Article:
Jalaini Abu Hassan's Halal positions itself at a cultural border. Made after a recent first-time excursion to Beijing, this painting by Jai as he is fondly known in the Malaysian art community, plays off some familiar, and some new approaches and motifs. The two central characters are the self-portrait as bomoh, or witchdoctor, and a bull/cow. The bomoh character, gracefully depicted here in typical sarong kain pelikat and songkok, first appeared in Jai's Mantera series of 2004, and has come to signify a slightly humorous reference to the artist as a local "magic-maker", and also to his cultural background as a Malay - it both celebrates and lampoons such stereotypes. The bull seems somehow similar to the kerbau or buffalo of the Malaysian ricefields that Jai has fondly depicted before, but is in fact an image from a Chinese halal* restaurant then artist visited in Beijing. The Chinese characters read "Front Portion" and "Back Portion". So the narrative is intriguing - there are references to the "Malay" artist in the Chinese capital city, finding a halal restaurant to eat in. In Malaysia, these concepts of Malay-ness, Chinese-ness and the "Halal" are heavily loaded.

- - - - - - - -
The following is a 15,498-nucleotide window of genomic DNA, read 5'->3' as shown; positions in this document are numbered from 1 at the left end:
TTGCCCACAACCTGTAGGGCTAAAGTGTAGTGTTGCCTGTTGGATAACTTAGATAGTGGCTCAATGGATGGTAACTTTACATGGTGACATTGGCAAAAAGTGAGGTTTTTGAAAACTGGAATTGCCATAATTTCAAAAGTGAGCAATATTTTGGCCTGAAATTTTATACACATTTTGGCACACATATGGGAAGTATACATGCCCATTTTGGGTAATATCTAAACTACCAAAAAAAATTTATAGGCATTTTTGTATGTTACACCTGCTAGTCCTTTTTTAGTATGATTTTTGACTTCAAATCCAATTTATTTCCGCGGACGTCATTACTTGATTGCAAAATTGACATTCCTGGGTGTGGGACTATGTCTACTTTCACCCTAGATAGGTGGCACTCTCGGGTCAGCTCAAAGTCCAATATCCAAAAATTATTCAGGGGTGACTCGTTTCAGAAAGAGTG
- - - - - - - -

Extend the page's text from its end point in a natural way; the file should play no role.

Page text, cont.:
As always in Jai's work, however, the narrative is open-ended. "Characters" and motifs are really only visual triggers and never attempt to convey anything finite. Jai is first and foremost a process-based artist, less interested in his subject and conveying a message than in the possibilities of the materials he uses, and in the 'story' of how a painting is built. This dedication to process and to pushing the boundaries of drawing and painting has led Jai to forays into different media, approaches and subjects, from local form, personal memory, and more conceptual process-based work to Malay mysticism and heroic portraiture. It has long kept him a leading contemporary painter in Malaysia today.
Here, the composition is surprisingly spare and the treatment of the painting quite straightforward. We can read something of the romance of travel and solitude, under the night sky in a strange country. The artist performs just one sleight of hand - he draws the outline of a saddle and other trappings on the bull/cow, and over the "bomoh" figure. It is the most subtle play, but enough to catch us off guard, to mount a challenge to easy readings. So what seems at first to be a simple structure is sabotaged by an equally simple device, just as what may first come across as a statement on cultural differences, and the strangeness of the foreign, may be undermined by quite different concepts that are also triggered in the image, such as welcome, and reconciliation
*Halal refers to food prepared in a manner acceptable to Muslims for consumption.